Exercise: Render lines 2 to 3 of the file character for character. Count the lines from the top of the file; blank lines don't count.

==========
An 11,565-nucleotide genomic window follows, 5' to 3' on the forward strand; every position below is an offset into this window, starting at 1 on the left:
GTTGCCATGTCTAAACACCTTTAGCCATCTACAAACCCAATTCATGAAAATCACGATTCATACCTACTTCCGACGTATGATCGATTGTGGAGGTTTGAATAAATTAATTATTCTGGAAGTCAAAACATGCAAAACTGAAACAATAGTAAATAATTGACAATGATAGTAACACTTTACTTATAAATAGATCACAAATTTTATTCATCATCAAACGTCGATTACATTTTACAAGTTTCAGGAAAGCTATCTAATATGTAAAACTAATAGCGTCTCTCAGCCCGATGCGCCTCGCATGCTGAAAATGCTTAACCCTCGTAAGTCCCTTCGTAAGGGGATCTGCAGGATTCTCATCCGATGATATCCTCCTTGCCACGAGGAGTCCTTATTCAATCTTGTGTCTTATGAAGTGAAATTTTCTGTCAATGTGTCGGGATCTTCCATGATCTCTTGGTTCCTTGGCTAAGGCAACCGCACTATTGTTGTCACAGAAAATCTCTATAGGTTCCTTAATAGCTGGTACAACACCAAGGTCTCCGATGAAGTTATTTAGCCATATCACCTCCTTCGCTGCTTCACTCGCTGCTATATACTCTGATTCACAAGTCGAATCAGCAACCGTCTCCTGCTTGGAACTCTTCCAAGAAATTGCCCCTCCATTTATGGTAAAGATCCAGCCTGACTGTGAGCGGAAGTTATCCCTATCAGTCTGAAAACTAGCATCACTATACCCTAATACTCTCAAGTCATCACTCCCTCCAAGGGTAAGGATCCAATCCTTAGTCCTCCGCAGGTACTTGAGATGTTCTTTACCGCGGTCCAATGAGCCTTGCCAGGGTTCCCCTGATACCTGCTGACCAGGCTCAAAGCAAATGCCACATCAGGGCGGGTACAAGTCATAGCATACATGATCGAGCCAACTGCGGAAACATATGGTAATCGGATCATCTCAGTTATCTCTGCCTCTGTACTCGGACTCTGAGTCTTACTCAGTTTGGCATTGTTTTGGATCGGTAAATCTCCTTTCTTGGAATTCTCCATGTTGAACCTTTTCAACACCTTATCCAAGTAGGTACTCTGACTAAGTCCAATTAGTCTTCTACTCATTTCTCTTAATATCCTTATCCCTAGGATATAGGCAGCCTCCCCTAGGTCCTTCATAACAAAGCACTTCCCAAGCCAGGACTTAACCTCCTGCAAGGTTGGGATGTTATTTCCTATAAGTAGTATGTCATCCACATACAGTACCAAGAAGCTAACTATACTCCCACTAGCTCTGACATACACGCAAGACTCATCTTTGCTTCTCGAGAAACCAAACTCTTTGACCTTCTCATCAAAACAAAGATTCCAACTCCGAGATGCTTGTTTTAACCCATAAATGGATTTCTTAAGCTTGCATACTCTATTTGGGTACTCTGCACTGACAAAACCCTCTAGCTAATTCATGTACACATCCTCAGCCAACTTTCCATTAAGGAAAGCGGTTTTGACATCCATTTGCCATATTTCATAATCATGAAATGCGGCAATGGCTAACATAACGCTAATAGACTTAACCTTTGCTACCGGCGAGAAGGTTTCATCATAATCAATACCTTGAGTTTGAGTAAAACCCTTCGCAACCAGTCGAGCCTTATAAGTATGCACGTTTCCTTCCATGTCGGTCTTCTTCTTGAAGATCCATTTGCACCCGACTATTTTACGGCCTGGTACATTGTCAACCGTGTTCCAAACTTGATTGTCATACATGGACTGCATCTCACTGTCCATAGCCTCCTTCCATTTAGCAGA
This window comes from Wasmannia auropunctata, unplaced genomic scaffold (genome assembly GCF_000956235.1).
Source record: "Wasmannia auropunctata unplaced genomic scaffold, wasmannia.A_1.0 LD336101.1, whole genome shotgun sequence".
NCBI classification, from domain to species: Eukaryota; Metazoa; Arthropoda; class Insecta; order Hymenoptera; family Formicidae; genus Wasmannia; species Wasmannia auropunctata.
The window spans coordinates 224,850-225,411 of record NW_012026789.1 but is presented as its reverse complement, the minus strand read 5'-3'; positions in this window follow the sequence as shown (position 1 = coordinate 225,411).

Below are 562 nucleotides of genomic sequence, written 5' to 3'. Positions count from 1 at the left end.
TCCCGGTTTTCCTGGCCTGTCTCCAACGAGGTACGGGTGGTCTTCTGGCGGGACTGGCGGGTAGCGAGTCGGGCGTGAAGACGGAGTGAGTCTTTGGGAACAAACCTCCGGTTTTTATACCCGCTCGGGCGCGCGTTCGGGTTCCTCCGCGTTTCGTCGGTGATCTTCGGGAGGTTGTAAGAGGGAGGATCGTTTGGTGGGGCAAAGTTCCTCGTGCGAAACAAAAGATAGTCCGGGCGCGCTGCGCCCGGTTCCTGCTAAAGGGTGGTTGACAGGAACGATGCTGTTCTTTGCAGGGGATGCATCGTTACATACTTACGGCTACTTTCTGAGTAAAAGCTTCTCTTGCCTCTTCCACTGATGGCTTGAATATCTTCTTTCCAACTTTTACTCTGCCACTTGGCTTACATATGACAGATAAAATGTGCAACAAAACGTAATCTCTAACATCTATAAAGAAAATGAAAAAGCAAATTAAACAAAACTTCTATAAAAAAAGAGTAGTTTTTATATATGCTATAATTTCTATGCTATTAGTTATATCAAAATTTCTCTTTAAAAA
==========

GTTGCCATGTCTAAACACCTTTAGCCATCTACAAACCCAATTCATGAAAATCACGATTCATACCTACTTCCGACGTATGATCGATTGTGGAGGTTTGAATAAATTAATTATTCTGGAAGTCAAAACATGCAAAACTGAAACAATAGTAAATAATTGACAATGATAGTAACACTTTACTTATAAATAGATCACAAATTTTATTCATCATCAAACGTCGATTACATTTTACAAGTTTCAGGAAAGCTATCTAATATGTAAAACTAATAGCGTCTCTCAGCCCGATGCGCCTCGCATGCTGAAAATGCTTAACCCTCGTAAGTCCCTTCGTAAGGGGATCTGCAGGATTCTCATCCGATGATATCCTCCTTGCCACGAGGAGTCCTTATTCAATCTTGTGTCTTATGAAGTGAAATTTTCTGTCAATGTGTCGGGATCTTCCATGATCTCTTGGTTCCTTGGCTAAGGCAACCGCACTATTGTTGTCACAGAAAATCTCTATAGGTTCCTTAATAGCTGGTACAACACCAAGGTCTCCGATGAAGTTATTTAGCCATATCACCTCCTTCGCTGCTTCACTCGCTGCTATATACTCTGATTCACAAGTCGAATCAGCAACCGTCTCCTGCTTGGAACTCTTCCAAGAAATTGCCCCTCCATTTATGGTAAAGATCCAGCCTGACTGTGAGCGGAAGTTATCCCTATCAGTCTGAAAACTAGCATCACTATACCCTAATACTCTCAAGTCATCACTCCCTCCAAGGGTAAGGATCCAATCCTTAGTCCTCCGCAGGTACTTGAGATGTTCTTTACCGCGGTCCAATGAGCCTTGCCAGGGTTCCCCTGATACCTGCTGACCAGGCTCAAAGCAAATGCCACATCAGGGCGGGTACAAGTCATAGCATACATGATCGAGCCAACTGCGGAAACATATGGTAATCGGATCATCTCAGTTATCTCTGCCTCTGTACTCGGACTCTGAGTCTTACTCAGTTTGGCATTGTTTTGGATCGGTAAATCTCCTTTCTTGGAATTCTCCATGTTGAACCTTTTCAACACCTTATCCAAGTAGGTACTCTGACTAAGTCCAATTAGTCTTCTACTCATTTCTCTTAATATCCTTATCCCTAGGATATAGGCAGCCTCCCCTAGGTCCTTCATAACAAAGCACTTCCCAAGCCAGGACTTAACCTCCTGCAAGGTTGGGATGTTATTTCCTATAAGTAGTATGTCATCCACATACAGTACCAAGAAGCTAACTATACTCCCACTAGCTCTGACATACACGCAAGACTCATCTTTGCTTCTCGAGAAACCAAACTCTTTGACCTTCTCATCAAAACAAAGATTCCAACTCCGAGATGCTTGTTTTAACCCATAAATGGATTTCTTAAGCTTGCATACTCTATTTGGGTACTCTGCACTGACAAAACCCTCTAGCTAATTCATGTACACATCCTCAGCCAACTTTCCATTAAGGAAAGCGGTTTTGACATCCATTTGCCATATTTCATAATCATGAAATGCGGCAATGGCTAACATAACGCTAATAGACTTAACCTTTGCTACCGGCGAGAAGGTTTCATCATAATCAATACCTTGAGTTTGAGTAAAACCCTTCGCAACCAGTCGAGCCTTATAAGTATGCACGTTTCCTTCCATGTCGGTCTTCTTCTTGAAGATCCATTTGCACCCGACTATTTTACGGCCTGGTACATTGTCAACCGTGTTCCAAACTTGATTGTCATACATGGACTGCATCTCACTGTCCATAGCCTCCTTCCATTTAGCAGA
This window comes from Wasmannia auropunctata, unplaced genomic scaffold (genome assembly GCF_000956235.1).